BP dividend cut is no surprise and Diageo cash flow plunges

“After yesterday’s stimulus-driven gains the FTSE 100 was back on the retreat on Tuesday morning, falling 0.4% to a smidge above the 6,000 mark.

“A busy day for corporate results was dominated by BP and Diageo, both of whose fortunes were determined by different types of black stuff.

“Gold prices remain tantalisingly close to the $2,000 per ounce mark as fears of a second wave in the Covid-19 pandemic continue to simmer,” says AJ Bell Investment Director Russ Mould.

BP

“A massive loss, a dividend cut in half and yet BP’s results got an initially positive response from investors. Context is key.

“The dividend cut was perhaps the worst kept secret in the market – there was some surprise BP hadn’t acted sooner but nearly everyone expected a cut alongside these second quarter numbers.

“The coronavirus pandemic has had an outsized impact on demand for oil than that seen in other downturns with restrictions leaving cars on the drive, trains in the station and planes on the runway.

“BP also faces a challenge to keep its debt levels under control. It is worth noting that the 50% reduction in the payout is a less aggressive move than that seen at peer Royal Dutch Shell in slashing its own dividend by two thirds earlier this year.

“Which of these was the right course of action in the long run remains to be seen, given the short-term pressures and long-term challenges facing big oil companies amid volatile oil prices and a transition away from polluting fossil fuels.

“The loss BP announced this morning, linked to the writedown of the valuation of its assets, was no worse than analysts had expected, likely prompting a measure of relief.

“And the benefit of being involved in almost every aspect of the oil market was revealed by a strong showing from its trading division as it benefited from all the volatility.”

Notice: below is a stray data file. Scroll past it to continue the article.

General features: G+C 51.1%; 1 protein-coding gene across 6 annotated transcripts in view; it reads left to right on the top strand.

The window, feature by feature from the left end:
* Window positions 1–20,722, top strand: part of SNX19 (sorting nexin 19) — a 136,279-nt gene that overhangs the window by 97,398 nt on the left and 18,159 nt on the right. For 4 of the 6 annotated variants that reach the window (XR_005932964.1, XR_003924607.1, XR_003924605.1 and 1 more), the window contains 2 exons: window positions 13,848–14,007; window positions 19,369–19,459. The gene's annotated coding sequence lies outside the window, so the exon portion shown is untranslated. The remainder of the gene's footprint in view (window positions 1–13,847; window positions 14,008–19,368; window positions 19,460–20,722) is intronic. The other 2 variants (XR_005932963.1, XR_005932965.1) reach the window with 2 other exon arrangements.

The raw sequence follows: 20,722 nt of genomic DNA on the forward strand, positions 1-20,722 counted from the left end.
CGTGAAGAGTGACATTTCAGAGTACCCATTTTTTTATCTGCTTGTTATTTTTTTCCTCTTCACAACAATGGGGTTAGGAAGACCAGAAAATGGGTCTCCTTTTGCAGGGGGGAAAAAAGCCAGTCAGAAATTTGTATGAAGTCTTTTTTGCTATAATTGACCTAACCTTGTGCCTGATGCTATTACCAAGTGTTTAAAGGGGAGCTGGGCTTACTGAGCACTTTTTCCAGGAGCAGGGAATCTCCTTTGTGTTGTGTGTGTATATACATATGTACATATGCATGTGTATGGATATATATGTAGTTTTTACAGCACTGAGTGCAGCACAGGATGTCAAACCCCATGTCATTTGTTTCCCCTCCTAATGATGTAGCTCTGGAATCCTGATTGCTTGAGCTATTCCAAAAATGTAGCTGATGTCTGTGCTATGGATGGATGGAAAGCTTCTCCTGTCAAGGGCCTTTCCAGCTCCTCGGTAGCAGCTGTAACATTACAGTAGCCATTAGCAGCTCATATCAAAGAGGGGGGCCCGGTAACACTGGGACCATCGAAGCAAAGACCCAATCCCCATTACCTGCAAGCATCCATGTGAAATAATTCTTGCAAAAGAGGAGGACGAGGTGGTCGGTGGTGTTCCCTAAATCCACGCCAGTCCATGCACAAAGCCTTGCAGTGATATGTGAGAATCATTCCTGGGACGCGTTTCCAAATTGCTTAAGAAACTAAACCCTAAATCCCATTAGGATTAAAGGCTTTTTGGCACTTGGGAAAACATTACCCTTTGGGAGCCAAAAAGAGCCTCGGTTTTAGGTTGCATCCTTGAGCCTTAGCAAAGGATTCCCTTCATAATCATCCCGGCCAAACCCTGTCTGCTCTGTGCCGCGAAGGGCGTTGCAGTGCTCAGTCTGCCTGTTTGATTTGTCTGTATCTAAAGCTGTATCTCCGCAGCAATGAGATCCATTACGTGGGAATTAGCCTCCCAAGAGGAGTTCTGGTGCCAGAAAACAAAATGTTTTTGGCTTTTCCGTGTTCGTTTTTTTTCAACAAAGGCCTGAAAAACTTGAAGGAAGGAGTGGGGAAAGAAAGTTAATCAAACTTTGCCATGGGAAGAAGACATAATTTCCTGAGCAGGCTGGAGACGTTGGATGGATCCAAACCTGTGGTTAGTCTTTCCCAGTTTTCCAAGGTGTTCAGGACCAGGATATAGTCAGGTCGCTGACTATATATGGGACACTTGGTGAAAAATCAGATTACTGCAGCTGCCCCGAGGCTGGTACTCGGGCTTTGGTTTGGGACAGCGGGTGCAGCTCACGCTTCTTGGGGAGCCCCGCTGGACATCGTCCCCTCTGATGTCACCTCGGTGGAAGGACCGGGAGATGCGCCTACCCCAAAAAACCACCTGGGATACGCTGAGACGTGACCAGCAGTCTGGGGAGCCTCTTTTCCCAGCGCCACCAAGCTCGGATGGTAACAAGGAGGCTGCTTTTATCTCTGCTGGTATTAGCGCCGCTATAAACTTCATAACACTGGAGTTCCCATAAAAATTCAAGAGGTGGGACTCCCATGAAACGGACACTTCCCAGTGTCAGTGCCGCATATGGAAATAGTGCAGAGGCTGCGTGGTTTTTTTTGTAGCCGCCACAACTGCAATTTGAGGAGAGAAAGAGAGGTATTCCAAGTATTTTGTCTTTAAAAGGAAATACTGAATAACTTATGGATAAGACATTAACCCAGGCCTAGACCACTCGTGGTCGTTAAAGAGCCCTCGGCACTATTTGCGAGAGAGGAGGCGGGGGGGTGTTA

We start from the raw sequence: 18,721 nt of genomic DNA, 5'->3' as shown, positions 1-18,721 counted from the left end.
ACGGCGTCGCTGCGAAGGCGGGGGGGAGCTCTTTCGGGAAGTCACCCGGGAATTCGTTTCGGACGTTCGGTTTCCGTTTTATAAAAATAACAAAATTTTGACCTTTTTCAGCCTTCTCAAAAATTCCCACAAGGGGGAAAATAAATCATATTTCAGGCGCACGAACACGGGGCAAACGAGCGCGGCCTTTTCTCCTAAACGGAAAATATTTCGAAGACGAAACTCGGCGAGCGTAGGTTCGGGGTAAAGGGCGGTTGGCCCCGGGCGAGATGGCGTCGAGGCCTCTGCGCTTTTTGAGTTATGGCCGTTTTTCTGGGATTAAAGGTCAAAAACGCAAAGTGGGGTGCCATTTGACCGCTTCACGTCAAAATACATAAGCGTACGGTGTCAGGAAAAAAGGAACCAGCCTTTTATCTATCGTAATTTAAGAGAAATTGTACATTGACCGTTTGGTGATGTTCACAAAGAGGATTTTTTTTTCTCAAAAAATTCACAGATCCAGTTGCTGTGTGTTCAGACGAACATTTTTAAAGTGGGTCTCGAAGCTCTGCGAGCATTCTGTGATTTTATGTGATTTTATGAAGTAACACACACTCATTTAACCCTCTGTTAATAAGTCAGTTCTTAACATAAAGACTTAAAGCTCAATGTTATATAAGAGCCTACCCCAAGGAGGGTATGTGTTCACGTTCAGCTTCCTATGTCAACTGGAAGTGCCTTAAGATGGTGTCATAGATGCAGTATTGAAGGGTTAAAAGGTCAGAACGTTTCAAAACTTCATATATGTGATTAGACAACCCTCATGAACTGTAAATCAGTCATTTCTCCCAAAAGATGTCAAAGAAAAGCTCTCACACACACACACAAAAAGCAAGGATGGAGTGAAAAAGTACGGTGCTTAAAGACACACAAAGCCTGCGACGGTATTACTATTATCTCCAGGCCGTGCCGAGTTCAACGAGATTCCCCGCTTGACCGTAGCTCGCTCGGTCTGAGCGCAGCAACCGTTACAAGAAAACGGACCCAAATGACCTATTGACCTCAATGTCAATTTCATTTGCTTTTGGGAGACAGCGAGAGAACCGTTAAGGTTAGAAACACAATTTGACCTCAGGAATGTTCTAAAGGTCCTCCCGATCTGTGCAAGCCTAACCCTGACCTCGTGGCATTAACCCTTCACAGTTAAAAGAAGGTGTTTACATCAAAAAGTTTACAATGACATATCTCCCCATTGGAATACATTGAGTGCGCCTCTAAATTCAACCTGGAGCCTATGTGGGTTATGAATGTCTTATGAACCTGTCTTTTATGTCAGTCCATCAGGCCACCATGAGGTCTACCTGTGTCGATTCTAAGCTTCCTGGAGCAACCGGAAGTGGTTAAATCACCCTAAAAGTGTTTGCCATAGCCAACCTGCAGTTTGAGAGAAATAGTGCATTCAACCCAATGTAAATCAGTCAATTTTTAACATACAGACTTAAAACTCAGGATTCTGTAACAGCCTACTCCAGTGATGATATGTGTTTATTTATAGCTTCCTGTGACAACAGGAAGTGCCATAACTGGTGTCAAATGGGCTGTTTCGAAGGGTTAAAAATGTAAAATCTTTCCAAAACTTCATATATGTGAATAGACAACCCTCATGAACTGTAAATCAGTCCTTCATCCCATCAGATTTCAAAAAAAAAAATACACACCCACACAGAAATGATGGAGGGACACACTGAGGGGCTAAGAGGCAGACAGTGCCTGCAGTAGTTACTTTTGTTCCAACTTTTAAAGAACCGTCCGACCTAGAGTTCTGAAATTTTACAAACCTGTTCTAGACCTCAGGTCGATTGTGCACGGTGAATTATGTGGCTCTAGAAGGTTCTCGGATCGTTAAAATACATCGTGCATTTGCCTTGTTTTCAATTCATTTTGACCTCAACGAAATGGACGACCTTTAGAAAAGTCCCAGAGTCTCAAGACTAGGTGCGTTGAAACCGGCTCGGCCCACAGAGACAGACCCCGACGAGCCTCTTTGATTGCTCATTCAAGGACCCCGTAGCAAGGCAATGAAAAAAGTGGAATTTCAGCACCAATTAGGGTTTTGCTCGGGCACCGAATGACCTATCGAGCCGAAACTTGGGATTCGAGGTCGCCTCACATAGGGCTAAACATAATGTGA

Diageo

“Sometimes seen as having defensive qualities, alcoholic drinks maker Diageo was nursing a pretty nasty Covid-19-linked hangover this morning as it published a disappointing set of full year results.

“While a £1.3 billion writedown might take the headlines, it is the worse than expected drop in quarterly organic sales and a substantial plunge in cash flow which are of particular concern.

“People may have enjoyed the distraction of a drink at home amid the difficult times of the last few months but this wasn’t nearly enough to compensate for the hit associated with sales in pubs, restaurants and bars or at big sporting events or music festivals.

“The drop in sales of Guinness in Europe was particularly eye-catching. A resilient dividend wasn’t enough to convince all investors to stay on board.

“And with guidance for debt to remain at elevated levels, the company may struggle to take advantage of any opportunities to acquire quality assets for bargain prices. Which could have been one of the silver linings of the crisis.

“There is also still no guidance on how the company will perform in the current financial year. Understandably predicting what will happen in the coming months is extremely difficult and firms do not want to make themselves a hostage to fortune.

“However, market patience with being kept entirely in the dark may be ebbing away faster than a shamrock on the head of a pint of the black stuff.”

These articles are for information purposes only and are not a personal recommendation or advice.


The daily market update is written by Russ Mould, AJ Bell’s Investment Director and his team. The article highlights the movement in the main index, winners and losers on the day and any macro-economic announcements.